Regulating semi-truck and bus speeds has been on the federal government's agenda for quite some time, but it's only recently that federal authorities have decided to take action. The National Highway Traffic Safety Administration (NHTSA) and Federal Motor Carrier Safety Administration (FMCSA) recently announced a joint effort to limit the top speeds of semi-trucks and buses to between 60 and 68 mph. Although the effort is currently aimed at new trucks, many are wondering if used trucks will eventually be under the same mandate.
What's the Deal with Speed Limiters?
According to the federal proposal, all newly manufactured trucks and buses with a gross vehicle weight rating (GVWR) of 26,000 pounds or more to be equipped with electronic speed limiters. Qualifying vehicles will also be limited to a top speed of 60, 65 or 68 mph, depending on the final word from regulators if and when the proposal is finalized.
Safety and fuel consumption are two primary concerns that the NHTSA and FMCSA hope to address. With speed considered a major factor in crashes involving semi-trucks, regulators believe that reducing truck and bus top speeds can help reduce crashes annually. According to both agencies, capping semi-truck and bus top speeds to 65 mph could save up to 214 lives each year, while lowering the cap an additional 5 mph could save up to 498 lives each year.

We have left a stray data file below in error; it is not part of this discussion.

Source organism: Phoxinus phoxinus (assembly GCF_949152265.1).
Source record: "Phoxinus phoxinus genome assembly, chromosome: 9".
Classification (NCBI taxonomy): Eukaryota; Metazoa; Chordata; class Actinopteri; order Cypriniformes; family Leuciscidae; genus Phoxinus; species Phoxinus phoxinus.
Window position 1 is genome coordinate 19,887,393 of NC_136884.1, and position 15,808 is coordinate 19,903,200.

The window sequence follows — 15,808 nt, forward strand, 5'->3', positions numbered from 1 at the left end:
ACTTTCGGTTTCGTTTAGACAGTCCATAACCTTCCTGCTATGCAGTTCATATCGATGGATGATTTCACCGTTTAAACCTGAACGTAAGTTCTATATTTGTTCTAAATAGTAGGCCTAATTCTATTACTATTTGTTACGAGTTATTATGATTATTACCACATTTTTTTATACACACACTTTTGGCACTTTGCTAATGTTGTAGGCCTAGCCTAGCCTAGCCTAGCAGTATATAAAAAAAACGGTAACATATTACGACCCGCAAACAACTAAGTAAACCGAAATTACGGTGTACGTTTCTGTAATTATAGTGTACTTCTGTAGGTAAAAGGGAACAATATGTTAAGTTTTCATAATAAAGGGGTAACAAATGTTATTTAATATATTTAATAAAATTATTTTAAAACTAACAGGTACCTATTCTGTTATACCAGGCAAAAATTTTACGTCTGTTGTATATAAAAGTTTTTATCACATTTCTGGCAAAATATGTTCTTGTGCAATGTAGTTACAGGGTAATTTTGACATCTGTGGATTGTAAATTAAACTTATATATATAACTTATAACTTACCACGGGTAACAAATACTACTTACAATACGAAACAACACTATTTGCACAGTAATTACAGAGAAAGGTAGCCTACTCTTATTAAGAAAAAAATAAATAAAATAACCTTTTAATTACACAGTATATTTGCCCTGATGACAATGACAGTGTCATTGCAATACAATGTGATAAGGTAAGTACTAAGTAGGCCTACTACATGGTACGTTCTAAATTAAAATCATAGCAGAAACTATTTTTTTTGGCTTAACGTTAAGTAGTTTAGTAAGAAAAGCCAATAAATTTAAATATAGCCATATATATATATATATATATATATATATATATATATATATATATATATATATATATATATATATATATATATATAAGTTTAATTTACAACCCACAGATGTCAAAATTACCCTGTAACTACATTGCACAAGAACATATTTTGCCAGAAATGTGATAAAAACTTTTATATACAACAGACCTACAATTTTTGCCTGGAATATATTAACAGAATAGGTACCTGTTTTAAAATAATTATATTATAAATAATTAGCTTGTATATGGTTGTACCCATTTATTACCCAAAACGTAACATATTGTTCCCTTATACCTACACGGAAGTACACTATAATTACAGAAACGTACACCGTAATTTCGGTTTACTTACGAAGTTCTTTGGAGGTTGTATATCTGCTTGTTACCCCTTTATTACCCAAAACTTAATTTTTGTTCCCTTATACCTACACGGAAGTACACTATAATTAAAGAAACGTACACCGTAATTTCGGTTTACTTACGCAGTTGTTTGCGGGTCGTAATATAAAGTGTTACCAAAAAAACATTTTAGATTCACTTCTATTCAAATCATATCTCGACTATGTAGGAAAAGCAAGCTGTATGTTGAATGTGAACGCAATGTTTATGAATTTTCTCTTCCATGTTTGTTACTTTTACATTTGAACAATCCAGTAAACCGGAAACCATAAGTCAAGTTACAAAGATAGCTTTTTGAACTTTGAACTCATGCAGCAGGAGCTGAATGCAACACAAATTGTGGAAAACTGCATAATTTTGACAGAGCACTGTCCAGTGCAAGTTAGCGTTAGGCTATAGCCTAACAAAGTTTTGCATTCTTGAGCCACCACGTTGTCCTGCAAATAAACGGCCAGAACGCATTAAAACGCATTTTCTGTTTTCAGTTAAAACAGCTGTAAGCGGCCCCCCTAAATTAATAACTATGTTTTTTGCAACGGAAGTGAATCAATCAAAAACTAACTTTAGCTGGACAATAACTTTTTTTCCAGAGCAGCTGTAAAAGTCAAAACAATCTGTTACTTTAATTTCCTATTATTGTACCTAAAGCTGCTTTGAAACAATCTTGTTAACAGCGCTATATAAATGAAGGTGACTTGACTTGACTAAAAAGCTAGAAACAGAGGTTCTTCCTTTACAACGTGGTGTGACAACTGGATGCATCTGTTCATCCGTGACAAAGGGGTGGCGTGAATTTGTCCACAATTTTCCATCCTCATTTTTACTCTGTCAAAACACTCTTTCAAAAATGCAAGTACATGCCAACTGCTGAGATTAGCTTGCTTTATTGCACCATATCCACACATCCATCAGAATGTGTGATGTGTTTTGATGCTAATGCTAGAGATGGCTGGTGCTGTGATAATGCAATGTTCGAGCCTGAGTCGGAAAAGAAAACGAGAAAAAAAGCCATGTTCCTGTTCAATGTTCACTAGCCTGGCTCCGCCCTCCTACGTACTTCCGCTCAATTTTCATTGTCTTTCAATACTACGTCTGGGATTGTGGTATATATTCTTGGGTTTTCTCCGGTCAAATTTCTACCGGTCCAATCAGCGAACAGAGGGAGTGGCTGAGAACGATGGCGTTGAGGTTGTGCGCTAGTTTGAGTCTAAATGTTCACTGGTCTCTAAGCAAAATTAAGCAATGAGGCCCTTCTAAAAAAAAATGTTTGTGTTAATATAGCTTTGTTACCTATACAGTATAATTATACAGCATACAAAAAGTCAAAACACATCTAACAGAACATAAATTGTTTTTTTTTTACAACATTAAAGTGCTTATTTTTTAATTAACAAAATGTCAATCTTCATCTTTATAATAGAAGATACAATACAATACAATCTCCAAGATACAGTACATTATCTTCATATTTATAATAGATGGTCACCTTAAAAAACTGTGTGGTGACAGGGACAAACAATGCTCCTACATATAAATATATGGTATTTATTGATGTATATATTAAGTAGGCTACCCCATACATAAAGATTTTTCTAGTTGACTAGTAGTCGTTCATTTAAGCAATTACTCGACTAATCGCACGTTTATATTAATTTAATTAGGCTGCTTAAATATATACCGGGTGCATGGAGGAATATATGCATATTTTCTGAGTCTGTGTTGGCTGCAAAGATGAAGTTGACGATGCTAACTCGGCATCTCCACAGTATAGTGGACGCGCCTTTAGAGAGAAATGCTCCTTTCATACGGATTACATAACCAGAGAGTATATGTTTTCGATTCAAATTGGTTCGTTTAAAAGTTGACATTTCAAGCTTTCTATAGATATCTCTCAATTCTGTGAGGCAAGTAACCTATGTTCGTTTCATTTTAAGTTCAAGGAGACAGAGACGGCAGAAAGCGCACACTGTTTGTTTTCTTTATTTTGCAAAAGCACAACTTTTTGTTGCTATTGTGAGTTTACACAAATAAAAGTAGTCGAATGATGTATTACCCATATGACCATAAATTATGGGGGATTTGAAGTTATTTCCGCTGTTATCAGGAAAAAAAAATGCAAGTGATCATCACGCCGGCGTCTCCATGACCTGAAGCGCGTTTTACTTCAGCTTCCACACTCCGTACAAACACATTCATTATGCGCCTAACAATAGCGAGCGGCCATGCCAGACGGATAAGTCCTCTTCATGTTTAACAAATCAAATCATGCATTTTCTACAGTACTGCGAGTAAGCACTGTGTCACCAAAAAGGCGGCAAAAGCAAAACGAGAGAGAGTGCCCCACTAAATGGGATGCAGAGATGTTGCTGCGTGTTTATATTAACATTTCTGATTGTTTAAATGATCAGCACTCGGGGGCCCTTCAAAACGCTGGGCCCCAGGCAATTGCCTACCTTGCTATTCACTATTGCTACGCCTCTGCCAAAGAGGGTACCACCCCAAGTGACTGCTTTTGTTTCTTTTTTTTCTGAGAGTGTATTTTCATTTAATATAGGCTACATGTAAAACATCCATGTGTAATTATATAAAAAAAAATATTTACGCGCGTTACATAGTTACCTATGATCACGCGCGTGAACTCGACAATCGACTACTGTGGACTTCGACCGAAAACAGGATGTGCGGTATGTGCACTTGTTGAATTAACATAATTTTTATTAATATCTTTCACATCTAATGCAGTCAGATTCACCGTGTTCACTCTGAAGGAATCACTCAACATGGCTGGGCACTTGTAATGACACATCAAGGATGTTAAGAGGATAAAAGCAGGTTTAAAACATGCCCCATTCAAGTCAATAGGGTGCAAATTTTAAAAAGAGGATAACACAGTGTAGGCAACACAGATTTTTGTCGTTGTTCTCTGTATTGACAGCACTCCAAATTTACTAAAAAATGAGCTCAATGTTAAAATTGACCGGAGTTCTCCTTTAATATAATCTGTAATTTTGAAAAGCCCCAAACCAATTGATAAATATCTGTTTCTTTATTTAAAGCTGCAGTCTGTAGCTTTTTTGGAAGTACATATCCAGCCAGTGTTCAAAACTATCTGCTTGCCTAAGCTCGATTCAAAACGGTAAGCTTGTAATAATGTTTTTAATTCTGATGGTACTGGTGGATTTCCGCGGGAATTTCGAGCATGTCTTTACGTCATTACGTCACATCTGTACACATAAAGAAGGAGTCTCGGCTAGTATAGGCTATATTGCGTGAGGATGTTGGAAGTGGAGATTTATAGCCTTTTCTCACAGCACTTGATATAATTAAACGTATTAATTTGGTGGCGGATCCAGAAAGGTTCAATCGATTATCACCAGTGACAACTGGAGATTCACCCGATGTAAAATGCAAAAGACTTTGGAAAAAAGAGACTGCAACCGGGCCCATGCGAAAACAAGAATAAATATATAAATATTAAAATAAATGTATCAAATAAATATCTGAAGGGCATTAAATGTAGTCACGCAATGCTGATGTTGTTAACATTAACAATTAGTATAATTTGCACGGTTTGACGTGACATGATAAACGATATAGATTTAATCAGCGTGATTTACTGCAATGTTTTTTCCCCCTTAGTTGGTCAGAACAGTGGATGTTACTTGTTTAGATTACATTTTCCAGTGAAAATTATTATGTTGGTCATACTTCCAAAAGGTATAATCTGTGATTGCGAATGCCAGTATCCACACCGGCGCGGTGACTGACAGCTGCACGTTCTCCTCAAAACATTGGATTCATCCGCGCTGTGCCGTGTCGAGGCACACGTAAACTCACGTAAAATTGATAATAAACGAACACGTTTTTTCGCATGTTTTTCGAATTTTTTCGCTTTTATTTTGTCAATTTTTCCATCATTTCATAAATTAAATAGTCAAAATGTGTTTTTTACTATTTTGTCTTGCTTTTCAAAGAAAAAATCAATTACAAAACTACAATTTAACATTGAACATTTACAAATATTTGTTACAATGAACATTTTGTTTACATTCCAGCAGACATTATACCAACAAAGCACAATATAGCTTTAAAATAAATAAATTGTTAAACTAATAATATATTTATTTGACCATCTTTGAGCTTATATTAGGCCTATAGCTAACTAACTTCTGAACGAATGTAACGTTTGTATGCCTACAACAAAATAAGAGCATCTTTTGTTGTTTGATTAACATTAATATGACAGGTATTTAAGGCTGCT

A number of large fleets already use speed limiters as a way to reduce fuel consumption and save on fuel costs. Recent testing found that a semi-truck traveling at 75 mph used 27 percent more fuel than if it was traveling at 65 mph. As a result, many fleets limit their heavy vehicles at 65 mph. The widespread adoption of speed limiters for new trucks is projected to help both fleet and non-fleet truckers save up to $1.1 billion in fuel costs.
Trickle-Down Technology May Impact Used Trucks Later On
Although speed limiters seem like the sole province of fuel and safety-conscious trucking fleets, they're actually more widespread than many people think. Nearly every modern semi-truck has speed governing capabilities already baked into the ECM. In most cases, it's only a matter of activating a few settings to limit a truck's top speed to any speed desired.
According to the federal proposal, this technology will only be mandatory for newly manufactured semi-trucks. However, you can expect trucks equipped with this feature to eventually trickle down to the used market. There aren't any plans to require owners of older semi-trucks to retrofit their vehicles with speed limiters, so savvy buyers may be able to avoid them if they choose to.
Buying a Truck with a Speed Limiter
From the outset, it's hard to tell if a semi-truck has an active speed limiter unless you scan the truck's ECM for its current speed limiter settings. However, certain used trucks are more likely to be speed-limited than others. Ex-fleet semi-trucks are more likely to be limited to a particular top speed, especially those that were once part of a large-scale national fleet. On the other hand, trucks primarily owned and driven by owner-operators are less likely to have their limiters enabled.
Since there aren't any laws as of yet that require the use of speed limiters in the U.S., used semi-truck buyers are currently free to bypass or disable speed limiters. Some used trucks may already have their limiters disabled, either by the previous owner or the dealership.
There are many truck drivers who disagree with the idea of having their truck's top speed arbitrarily limited. In many cases, this can become a factor when it comes to buying a used semi-truck. If you're looking to purchase a used semi-truck, check out websites like http://www.arrowtruck.com/ to find out what types of trucks are available.Share